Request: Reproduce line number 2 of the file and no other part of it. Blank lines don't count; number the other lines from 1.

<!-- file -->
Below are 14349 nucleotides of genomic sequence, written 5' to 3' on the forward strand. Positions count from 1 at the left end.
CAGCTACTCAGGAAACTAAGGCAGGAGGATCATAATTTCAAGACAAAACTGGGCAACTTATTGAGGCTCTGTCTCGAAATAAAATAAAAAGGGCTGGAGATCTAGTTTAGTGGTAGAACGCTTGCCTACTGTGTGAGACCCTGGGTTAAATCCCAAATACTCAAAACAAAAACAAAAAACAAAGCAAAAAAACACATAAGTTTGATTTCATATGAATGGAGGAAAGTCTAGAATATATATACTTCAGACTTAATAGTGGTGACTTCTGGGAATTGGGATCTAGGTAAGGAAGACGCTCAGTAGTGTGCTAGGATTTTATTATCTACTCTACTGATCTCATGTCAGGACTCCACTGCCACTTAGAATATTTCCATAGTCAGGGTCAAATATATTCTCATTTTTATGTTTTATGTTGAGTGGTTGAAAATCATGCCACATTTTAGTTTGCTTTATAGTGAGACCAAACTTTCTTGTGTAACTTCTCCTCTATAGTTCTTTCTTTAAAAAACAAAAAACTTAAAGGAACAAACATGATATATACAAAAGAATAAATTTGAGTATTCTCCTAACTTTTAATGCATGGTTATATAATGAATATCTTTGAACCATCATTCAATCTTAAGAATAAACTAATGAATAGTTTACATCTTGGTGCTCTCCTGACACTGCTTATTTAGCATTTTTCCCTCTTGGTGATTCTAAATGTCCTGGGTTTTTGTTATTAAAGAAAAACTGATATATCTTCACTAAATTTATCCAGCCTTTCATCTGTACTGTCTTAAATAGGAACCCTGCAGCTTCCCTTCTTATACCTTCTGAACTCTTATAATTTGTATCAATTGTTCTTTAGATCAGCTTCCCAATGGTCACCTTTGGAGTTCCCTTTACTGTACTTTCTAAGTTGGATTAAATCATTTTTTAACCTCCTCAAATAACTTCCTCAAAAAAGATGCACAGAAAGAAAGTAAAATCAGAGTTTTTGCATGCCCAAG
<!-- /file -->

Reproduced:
CAGCTACTCAGGAAACTAAGGCAGGAGGATCATAATTTCAAGACAAAACTGGGCAACTTATTGAGGCTCTGTCTCGAAATAAAATAAAAAGGGCTGGAGATCTAGTTTAGTGGTAGAACGCTTGCCTACTGTGTGAGACCCTGGGTTAAATCCCAAATACTCAAAACAAAAACAAAAAACAAAGCAAAAAAACACATAAGTTTGATTTCATATGAATGGAGGAAAGTCTAGAATATATATACTTCAGACTTAATAGTGGTGACTTCTGGGAATTGGGATCTAGGTAAGGAAGACGCTCAGTAGTGTGCTAGGATTTTATTATCTACTCTACTGATCTCATGTCAGGACTCCACTGCCACTTAGAATATTTCCATAGTCAGGGTCAAATATATTCTCATTTTTATGTTTTATGTTGAGTGGTTGAAAATCATGCCACATTTTAGTTTGCTTTATAGTGAGACCAAACTTTCTTGTGTAACTTCTCCTCTATAGTTCTTTCTTTAAAAAACAAAAAACTTAAAGGAACAAACATGATATATACAAAAGAATAAATTTGAGTATTCTCCTAACTTTTAATGCATGGTTATATAATGAATATCTTTGAACCATCATTCAATCTTAAGAATAAACTAATGAATAGTTTACATCTTGGTGCTCTCCTGACACTGCTTATTTAGCATTTTTCCCTCTTGGTGATTCTAAATGTCCTGGGTTTTTGTTATTAAAGAAAAACTGATATATCTTCACTAAATTTATCCAGCCTTTCATCTGTACTGTCTTAAATAGGAACCCTGCAGCTTCCCTTCTTATACCTTCTGAACTCTTATAATTTGTATCAATTGTTCTTTAGATCAGCTTCCCAATGGTCACCTTTGGAGTTCCCTTTACTGTACTTTCTAAGTTGGATTAAATCATTTTTTAACCTCCTCAAATAACTTCCTCAAAAAAGATGCACAGAAAGAAAGTAAAATCAGAGTTTTTGCATGCCCAAG